The diaphragm is a large, thin sheet of muscle dividing the thoracic (chest) cavity from the abdominal cavity (belly), and is the major muscle of breathing. As the diaphragm contracts, the lungs move downwards, expand and fill with air. Diaphragmatic breathing, along with breathing through the nose (not the mouth) is essential for healthy breathing. However, as a breathing educator I see many clients –especially those with ME/CFS/fibromyalgia or anxiety who make little or no use of this important muscle! Instead, they often breathe though the mouth, the breathing is obvious in the upper chest, accessory muscles in the upper chest and neck and shoulders do the donkey work of lifting the ribcage, and posture is often slumped.
Here is the best 3D video of breathing I have seen though take note, normal breathing at rest would be MUCH slower and MUCH smaller and less obvious than this.
Why is it important to engage the diaphragm for breathing?
Five advantages of using the diaphragm are:
1) Efficient gas exchange –the bottom third of the lungs is where about two thirds of the gas exchange takes place, so oxygenation is more efficient when you use the diaphragm
2) Less tension and tightness in the neck and shoulders as the muscles here can relax
3) Diaphragmatic breathing rebalances the autonomic nervous system, reducing heart rate and breathing rate and changing from sympathetic fight or flight to parasympathetic calm and relax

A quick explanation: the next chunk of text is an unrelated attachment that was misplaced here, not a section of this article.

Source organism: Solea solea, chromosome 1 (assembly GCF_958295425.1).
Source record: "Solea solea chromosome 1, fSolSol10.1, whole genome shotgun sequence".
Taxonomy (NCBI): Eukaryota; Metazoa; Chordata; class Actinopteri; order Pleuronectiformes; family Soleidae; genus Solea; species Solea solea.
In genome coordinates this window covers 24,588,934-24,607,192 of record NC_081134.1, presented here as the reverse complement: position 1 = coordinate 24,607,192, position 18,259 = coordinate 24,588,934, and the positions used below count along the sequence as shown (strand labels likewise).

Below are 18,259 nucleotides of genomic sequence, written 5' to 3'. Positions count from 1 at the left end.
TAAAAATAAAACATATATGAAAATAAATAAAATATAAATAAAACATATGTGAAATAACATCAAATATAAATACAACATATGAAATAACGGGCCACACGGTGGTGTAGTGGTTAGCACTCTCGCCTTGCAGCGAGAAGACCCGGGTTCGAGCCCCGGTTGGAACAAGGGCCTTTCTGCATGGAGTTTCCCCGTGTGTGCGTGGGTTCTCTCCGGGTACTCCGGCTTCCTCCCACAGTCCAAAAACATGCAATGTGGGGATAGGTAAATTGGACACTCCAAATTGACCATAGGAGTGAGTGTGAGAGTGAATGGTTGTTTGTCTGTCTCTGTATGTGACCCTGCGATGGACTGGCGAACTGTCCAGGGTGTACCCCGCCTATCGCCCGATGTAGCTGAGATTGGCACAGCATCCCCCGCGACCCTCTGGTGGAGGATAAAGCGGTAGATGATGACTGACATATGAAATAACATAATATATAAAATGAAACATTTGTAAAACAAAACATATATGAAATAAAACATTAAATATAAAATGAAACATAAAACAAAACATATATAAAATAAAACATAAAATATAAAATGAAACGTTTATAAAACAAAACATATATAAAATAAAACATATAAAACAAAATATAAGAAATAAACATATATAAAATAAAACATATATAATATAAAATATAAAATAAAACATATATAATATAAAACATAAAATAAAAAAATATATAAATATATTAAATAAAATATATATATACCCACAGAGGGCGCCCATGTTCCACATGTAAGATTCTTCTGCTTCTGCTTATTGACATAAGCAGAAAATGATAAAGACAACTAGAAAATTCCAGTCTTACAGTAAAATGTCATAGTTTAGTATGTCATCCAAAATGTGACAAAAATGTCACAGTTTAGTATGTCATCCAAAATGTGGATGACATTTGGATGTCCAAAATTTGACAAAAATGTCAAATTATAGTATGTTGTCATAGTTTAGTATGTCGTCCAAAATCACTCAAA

4) Diaphragmatic breathing gently “massages” or moves the abdominal organs, aiding digestion and helping lymphatic drainage; much of the lymphatic system is located just below the diaphragm
5) The diaphragm contributes to good posture and core muscle strength, so needs to work properly. In fact overdeveloped abs and sucking the stomach in can hinder proper movement of the diaphragm, and promote upper chest breathing
How do you breathe?
Check it out, put one hand on your upper chest, the other on the belly; which moves first when you inhale, which moves most?
A good way to promote diaphragmatic breathing is to lie flat on your back with legs raised, then bent at the knee right angles and calves supported on a chair. Check that the belly is moving up and down as you breathe – a book on the belly will help to feel this. This can be further encouraged by clasping your hands behind your head. Once you get used to it, make sure you still breathe with your diaphragm when sitting, standing and moving –don’t hold it all in!
Sometimes it is very difficult for people to use the diaphragm BECAUSE they breathe badly and there is poor blood flow and oxygenation of the diaphragm. As the breathing pattern starts to improve with constant nasal breathing, blood supply improves and it becomes easier to use the diaphragm.
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